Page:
Date of Award
Master of Arts (MA)
College of Humanities and Social Sciences
Thesis Sponsor/Dissertation Chair/Project Chair
Terrorism in literature, September 11 Terrorist Attacks (2001) in literature, Visual communication
The shift in communication since the turn of the century necessitates an understanding of visual rhetoric. Critics claim that verbal communication is more effective than using images to communicate ideas. However, visual rhetoricians argue that images appeal to the reader’s emotions, thus making an immediate, truthful, and powerful impact. The purpose of my research is to examine the functionality of visual rhetoric and to determine how this field enhances 21 st century communication. In consideration of how visual rhetoric has shaped literature since the turn of the century, I have concluded that the September 11th terrorist attacks have made an enormous impact on the writing processes of contemporary writers. Due to the documented visual saturation of the September 11 th terrorist attacks, the visual irrevocably influences the ways in which present-day writers compose. I argue that the visual saturation of 9/11 triggers traumatic symptoms in victims who experienced the attacks. Trauma theorists argue that narrative writing is a strong coping mechanism for alleviating symptoms of trauma. However, given the visual saturation of the attacks, prose writing, I argue, is not powerful enough to assuage trauma. The research I have conducted suggests that a multimodal form of writing is necessary in an effort to confront the issues of 9/11 traumas. I have applied theories of visual rhetoric and trauma theory to Jonathan Safran Foer’s Extremely Loud and Incredibly Close and Art Spiegelman’s In the Shadow o f No Towers, both of which are deemed “trauma narratives.” I argue that these texts must combine images and words in order to communicate notions of trauma and national tragedy. The literature under study exemplifies how a multimodal approach to literature is necessary to meet the demands of a visually oriented world of communication.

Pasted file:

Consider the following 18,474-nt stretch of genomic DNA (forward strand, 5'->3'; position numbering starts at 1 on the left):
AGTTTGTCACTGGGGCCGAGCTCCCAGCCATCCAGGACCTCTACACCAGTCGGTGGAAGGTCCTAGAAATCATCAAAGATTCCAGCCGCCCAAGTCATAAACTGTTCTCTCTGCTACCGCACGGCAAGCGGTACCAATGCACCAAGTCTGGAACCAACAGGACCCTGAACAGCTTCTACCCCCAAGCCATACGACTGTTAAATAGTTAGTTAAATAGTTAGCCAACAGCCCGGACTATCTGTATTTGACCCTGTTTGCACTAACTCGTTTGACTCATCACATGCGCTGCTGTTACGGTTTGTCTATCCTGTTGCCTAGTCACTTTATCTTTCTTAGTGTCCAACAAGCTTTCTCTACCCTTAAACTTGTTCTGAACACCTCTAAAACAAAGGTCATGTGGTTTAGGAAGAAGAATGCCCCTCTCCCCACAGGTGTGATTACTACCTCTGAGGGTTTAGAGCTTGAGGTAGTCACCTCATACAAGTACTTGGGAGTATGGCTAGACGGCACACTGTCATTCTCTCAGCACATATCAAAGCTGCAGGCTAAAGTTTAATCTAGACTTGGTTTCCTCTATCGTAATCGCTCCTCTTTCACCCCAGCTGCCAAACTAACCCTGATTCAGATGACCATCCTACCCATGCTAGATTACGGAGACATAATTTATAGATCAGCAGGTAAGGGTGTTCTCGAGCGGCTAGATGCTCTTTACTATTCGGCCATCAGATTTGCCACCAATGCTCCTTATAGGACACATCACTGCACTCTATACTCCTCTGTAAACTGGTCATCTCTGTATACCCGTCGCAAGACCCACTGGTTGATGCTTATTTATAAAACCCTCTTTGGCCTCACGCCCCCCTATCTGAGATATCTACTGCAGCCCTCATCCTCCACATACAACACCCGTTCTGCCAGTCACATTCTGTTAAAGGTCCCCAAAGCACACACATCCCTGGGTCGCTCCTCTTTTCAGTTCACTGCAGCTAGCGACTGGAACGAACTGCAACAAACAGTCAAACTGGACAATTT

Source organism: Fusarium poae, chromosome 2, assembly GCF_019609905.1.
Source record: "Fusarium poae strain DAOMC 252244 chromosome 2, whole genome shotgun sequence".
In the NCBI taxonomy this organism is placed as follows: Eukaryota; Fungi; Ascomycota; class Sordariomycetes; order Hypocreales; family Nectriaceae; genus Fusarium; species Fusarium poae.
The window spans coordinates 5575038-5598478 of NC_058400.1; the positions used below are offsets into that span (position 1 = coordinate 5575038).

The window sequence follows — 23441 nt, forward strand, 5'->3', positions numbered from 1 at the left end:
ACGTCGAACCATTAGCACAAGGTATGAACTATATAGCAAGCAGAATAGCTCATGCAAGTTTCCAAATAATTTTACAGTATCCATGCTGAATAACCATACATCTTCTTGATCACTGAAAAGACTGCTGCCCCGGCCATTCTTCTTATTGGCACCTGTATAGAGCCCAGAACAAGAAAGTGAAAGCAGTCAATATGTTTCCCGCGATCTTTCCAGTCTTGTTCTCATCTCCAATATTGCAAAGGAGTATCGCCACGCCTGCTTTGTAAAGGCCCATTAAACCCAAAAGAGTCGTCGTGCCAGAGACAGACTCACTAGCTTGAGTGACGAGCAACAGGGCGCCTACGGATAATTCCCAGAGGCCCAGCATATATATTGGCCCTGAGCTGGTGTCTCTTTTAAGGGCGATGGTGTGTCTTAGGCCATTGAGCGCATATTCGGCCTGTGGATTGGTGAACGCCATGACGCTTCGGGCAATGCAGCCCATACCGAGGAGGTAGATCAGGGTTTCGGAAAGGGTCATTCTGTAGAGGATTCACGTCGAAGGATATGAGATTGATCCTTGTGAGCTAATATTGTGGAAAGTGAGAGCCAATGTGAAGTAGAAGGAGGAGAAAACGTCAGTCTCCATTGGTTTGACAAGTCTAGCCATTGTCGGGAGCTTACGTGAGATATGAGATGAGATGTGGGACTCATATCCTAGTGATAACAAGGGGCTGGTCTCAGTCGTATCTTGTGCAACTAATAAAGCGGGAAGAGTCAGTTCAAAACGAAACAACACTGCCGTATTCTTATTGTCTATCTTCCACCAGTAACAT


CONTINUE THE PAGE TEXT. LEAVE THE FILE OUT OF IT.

Agens, Jennifer Michelle, "Visions of Terror : Reconstructing Literature Through 9/11 Texts" (2014). Theses, Dissertations and Culminating Projects. 341.